A new approach and case study for estimating extent and rates of habitat loss for ecological communities

David A. Keith*, Corinna Orscheg, Christopher C. Simpson, Peter J. Clarke, Lesley Hughes, Steven J. Kennelly, Richard E. Major, Todd R. Soderquist, Andrea L. Wilson, Michael Bedward

*Corresponding author for this work

Research output: Contribution to journalArticlepeer-review

18 Citations (Scopus)


The pace and magnitude of biodiversity loss has led to wide recognition that efforts to conserve individual species must be complemented by assessment and planning at community and ecosystem levels. Emerging protocols for assessing the conservation status of communities include as central criteria the current extent, historical reduction and contemporary rate of decline in geographic distribution. Estimation of these parameters is confronted by methodological challenges, data limitations and uncertainties that may vary from case to case. We describe an approach to these issues comprising five steps: (1) classification of the community using an analysis of data from systematic ground surveys; (2) mapping to produce a contemporary baseline distribution (1980s); (3) interpolation to produce a historical distribution (pre-European settlement); (4) interpretation of satellite imagery to update the distribution (various dates up to 2004) and (5) assessment of change in extent over historical and contemporary time scales incorporating plausible bounds of uncertainty around best estimates. The bounds can be based on areas for which image interpretation produces uncertain diagnosis of clearing and differences between credible alternative base maps of the same area. We demonstrated the approach using a case study of Coolibah-Black Box Woodland, a declining semi-arid woodland community in Australia and found that 61% (plausible range 50-67%) of the woodland community had been cleared since European settlement and that during 1998-2004 the community continued to decline on average by 135.3(±21.7) km2 each year, or 1.7(±0.3)% of each previous year's distribution, apparently accelerating in recent years. Strengths of the approach include the use of biological data (cf. remote sensing) to distinguish the target assemblage from others, the use of historical and contemporary base lines to examine change over different time scales, and the use of bounded estimates to incorporate uncertainty into the assessment. Crown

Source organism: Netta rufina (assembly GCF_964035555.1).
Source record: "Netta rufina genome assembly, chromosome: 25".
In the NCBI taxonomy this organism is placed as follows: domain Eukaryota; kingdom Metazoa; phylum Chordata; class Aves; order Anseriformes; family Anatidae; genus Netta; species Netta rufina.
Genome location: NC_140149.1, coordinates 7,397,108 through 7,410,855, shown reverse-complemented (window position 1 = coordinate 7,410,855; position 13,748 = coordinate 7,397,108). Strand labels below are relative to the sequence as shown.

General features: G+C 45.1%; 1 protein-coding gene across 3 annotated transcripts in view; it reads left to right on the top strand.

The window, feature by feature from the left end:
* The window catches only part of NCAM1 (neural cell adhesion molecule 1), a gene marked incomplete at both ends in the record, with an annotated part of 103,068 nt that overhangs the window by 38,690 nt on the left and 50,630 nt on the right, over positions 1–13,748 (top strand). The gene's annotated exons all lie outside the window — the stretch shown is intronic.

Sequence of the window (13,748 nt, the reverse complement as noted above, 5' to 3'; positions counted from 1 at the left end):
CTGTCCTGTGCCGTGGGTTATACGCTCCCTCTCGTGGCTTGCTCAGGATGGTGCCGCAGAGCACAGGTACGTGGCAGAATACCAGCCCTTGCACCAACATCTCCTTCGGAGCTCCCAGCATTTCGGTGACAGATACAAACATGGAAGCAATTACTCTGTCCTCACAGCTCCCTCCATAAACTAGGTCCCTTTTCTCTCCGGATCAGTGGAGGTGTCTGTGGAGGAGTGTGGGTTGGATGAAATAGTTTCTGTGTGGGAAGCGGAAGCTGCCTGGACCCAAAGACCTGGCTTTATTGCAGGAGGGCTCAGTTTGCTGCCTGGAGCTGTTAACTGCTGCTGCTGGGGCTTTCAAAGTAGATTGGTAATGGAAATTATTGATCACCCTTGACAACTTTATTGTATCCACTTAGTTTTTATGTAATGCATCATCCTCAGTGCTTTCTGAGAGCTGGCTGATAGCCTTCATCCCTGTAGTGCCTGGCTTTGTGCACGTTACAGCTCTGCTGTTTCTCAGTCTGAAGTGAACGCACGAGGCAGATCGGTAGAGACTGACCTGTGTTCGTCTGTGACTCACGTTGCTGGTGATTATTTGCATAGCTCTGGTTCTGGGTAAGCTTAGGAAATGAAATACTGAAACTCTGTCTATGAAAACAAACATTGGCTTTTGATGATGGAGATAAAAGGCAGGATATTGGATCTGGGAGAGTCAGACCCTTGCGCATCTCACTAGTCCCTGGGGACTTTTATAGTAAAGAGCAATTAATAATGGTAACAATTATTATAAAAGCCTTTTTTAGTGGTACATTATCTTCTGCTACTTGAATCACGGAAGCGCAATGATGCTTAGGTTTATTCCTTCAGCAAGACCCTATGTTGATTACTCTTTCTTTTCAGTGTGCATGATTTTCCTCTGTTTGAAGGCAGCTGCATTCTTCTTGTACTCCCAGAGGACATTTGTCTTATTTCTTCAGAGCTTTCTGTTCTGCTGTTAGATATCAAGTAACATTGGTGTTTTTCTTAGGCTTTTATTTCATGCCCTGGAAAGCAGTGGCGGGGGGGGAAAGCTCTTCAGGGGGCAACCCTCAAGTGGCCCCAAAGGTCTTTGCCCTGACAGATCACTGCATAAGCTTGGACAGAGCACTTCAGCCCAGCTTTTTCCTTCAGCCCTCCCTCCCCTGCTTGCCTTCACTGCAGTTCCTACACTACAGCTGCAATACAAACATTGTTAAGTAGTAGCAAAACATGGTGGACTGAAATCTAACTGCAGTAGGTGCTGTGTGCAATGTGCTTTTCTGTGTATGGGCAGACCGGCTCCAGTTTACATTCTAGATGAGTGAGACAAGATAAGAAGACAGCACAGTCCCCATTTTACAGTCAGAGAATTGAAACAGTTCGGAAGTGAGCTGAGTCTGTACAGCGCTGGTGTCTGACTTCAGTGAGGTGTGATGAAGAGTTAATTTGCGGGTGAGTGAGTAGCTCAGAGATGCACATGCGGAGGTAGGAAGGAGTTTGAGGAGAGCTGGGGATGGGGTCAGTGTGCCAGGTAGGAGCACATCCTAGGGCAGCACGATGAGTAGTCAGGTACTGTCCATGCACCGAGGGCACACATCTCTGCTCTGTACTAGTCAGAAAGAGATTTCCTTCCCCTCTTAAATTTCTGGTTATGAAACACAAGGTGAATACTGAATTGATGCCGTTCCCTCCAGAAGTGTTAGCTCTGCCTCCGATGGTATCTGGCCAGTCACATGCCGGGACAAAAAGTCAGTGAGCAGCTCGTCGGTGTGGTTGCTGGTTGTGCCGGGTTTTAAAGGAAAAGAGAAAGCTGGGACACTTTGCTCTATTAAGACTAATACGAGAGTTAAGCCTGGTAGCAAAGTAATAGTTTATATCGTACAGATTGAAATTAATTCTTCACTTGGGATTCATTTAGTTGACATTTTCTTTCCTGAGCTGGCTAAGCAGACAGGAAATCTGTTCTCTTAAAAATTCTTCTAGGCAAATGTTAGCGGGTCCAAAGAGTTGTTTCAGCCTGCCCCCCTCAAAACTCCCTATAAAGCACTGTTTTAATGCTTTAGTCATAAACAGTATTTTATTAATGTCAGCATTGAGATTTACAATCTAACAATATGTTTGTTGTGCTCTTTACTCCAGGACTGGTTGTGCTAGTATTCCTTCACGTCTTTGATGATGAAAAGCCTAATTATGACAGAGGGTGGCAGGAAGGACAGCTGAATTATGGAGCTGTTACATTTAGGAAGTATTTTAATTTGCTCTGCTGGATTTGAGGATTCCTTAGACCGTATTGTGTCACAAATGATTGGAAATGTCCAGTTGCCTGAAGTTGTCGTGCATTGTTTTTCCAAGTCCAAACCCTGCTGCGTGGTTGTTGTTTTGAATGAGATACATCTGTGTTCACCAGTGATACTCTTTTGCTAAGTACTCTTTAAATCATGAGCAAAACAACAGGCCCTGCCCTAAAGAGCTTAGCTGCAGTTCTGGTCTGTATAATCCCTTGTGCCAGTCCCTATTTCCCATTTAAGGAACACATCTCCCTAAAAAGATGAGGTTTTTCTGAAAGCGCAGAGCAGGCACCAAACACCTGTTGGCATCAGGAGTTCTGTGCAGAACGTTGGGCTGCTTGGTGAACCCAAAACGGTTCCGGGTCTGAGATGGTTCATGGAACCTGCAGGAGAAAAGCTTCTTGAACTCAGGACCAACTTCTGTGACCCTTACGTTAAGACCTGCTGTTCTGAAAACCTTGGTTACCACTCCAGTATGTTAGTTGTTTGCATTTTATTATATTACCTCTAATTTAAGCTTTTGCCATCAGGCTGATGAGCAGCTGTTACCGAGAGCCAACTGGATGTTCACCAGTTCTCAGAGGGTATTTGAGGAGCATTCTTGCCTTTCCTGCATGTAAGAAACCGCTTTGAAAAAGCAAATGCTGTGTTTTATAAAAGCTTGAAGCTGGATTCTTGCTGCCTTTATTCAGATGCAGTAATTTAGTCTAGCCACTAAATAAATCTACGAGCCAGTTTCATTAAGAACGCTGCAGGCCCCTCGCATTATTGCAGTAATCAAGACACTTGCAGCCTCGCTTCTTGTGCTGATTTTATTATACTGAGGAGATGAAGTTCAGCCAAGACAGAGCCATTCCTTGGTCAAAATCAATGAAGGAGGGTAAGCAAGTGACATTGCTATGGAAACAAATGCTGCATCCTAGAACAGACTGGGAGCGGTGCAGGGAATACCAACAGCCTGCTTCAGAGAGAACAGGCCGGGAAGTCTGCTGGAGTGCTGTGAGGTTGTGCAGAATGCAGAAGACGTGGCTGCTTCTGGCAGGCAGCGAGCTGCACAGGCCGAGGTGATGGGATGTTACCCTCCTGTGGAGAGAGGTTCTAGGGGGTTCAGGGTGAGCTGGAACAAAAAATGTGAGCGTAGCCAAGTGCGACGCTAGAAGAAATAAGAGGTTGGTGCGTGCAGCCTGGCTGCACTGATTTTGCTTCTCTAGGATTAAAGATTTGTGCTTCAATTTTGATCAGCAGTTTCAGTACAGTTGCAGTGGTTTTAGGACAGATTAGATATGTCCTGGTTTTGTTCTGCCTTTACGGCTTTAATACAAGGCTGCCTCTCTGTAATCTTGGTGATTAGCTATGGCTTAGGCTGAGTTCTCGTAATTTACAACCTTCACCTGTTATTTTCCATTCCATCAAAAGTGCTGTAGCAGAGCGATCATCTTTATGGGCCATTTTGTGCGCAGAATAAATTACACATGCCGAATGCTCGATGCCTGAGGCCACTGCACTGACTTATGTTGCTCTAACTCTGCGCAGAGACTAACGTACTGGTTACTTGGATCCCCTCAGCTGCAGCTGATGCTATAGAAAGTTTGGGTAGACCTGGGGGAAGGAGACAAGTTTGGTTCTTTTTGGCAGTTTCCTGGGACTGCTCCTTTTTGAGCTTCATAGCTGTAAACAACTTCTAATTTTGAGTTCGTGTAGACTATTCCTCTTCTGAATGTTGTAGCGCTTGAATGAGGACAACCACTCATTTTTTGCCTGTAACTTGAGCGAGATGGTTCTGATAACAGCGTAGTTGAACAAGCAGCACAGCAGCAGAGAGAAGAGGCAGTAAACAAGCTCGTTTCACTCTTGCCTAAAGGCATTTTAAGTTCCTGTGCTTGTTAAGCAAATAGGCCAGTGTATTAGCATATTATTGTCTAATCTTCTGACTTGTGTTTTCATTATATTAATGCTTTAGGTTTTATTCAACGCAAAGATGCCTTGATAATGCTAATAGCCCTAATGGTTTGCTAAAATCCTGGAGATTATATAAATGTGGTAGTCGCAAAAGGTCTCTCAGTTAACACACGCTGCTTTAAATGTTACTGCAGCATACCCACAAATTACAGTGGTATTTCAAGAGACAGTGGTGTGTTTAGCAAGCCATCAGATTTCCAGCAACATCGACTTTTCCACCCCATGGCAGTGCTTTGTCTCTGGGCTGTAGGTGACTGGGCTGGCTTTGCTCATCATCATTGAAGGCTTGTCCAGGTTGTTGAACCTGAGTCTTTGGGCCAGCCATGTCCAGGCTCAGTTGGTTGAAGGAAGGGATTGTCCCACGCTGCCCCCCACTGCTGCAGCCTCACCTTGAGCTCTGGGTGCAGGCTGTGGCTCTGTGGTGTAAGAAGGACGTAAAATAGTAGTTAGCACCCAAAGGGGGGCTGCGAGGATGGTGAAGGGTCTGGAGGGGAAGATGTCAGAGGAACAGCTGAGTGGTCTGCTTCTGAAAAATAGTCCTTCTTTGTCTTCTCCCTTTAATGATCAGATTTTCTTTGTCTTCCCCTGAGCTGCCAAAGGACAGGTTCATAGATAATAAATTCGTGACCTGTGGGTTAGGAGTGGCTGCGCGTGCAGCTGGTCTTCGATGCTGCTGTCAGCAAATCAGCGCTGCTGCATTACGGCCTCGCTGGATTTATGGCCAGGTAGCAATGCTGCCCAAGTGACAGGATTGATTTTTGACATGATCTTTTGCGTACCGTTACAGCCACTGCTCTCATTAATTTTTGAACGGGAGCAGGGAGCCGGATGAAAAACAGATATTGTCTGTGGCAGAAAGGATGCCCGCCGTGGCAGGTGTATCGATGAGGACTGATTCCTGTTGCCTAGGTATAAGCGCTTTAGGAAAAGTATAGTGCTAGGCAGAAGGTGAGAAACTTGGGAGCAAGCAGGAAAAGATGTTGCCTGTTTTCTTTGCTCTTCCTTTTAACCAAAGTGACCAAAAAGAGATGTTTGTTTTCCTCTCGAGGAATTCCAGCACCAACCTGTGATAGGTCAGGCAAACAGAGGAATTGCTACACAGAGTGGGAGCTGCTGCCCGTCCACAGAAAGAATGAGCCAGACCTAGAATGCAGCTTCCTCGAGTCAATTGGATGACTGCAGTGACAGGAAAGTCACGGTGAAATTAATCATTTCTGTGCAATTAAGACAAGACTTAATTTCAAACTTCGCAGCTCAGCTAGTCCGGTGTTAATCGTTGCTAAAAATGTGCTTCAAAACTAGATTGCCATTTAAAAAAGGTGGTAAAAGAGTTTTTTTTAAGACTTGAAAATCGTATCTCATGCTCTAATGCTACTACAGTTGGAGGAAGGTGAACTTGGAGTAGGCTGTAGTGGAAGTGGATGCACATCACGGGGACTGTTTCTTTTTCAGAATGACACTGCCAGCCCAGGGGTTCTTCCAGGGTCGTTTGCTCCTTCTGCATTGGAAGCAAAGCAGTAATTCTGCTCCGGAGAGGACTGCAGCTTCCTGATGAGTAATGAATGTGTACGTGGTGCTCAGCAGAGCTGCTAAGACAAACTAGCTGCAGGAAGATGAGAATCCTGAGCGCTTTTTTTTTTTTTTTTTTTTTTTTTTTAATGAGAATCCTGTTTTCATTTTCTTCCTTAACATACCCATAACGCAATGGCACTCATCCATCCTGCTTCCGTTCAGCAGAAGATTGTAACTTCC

Original languageEnglish
Pages (from-to)1469-1479
Number of pages11
JournalBiological Conservation
Issue number7
Publication statusPublished - Jul 2009
Externally publishedYes


  • Deforestation
  • Ecosystem conservation
  • Monitoring
  • Remote sensing
  • Risk assessment
  • Vegetation mapping


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